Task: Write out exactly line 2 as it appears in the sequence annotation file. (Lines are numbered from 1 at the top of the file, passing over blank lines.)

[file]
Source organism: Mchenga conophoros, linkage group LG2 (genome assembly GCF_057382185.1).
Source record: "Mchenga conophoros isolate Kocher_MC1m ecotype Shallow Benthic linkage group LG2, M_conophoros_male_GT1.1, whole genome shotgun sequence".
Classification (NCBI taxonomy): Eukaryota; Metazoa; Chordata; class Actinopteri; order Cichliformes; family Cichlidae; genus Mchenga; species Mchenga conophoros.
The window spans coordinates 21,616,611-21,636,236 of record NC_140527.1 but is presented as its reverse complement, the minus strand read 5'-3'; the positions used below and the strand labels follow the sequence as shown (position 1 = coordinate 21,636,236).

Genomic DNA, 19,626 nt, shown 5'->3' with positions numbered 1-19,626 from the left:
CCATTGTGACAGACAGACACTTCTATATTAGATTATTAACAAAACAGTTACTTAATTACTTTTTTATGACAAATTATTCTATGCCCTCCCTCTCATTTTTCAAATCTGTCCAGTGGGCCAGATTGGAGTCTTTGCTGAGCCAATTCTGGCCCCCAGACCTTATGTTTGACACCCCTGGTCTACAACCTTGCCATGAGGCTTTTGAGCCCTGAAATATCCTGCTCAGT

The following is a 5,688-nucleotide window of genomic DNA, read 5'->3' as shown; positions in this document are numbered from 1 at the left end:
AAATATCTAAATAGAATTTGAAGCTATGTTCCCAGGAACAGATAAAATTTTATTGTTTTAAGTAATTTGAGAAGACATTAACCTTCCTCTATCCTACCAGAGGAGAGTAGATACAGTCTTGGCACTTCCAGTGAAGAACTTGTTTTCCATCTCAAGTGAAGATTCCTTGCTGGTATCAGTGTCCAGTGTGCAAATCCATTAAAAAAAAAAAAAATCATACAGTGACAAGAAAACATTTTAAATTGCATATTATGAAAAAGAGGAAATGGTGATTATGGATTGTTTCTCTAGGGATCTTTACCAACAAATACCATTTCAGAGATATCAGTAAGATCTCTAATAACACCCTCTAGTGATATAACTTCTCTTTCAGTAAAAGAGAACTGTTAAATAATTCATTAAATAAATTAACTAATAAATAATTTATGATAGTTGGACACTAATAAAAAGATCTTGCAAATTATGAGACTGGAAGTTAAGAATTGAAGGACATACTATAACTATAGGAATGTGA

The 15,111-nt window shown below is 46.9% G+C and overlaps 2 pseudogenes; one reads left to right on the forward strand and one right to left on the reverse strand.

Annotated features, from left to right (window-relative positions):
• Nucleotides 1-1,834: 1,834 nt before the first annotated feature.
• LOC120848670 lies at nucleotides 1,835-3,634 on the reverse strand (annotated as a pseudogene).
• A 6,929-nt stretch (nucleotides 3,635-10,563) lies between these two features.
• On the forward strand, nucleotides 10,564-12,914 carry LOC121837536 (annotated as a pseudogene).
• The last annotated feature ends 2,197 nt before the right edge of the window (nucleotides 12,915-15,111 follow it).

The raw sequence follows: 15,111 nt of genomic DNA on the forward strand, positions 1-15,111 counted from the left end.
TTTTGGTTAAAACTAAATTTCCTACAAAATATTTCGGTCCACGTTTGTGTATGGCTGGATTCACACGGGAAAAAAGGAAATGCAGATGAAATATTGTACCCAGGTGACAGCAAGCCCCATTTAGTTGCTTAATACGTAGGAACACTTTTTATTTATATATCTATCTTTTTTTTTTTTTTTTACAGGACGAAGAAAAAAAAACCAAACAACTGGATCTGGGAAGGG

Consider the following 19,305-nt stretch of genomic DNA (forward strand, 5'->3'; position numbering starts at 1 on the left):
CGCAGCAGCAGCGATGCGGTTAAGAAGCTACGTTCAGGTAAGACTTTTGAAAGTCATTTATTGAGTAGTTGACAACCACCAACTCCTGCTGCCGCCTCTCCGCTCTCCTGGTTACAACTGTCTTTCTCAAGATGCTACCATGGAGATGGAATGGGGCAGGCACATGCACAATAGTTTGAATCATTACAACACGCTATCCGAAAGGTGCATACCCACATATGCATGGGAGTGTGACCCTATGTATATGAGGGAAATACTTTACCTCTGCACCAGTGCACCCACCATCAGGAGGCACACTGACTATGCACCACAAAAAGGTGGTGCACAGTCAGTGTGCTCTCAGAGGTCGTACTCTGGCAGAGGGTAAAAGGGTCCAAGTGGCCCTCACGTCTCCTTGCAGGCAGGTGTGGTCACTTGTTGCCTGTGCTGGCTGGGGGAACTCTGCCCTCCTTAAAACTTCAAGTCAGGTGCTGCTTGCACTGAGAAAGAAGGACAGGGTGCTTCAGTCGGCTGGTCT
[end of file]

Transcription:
Source record: "Mchenga conophoros isolate Kocher_MC1m ecotype Shallow Benthic linkage group LG2, M_conophoros_male_GT1.1, whole genome shotgun sequence".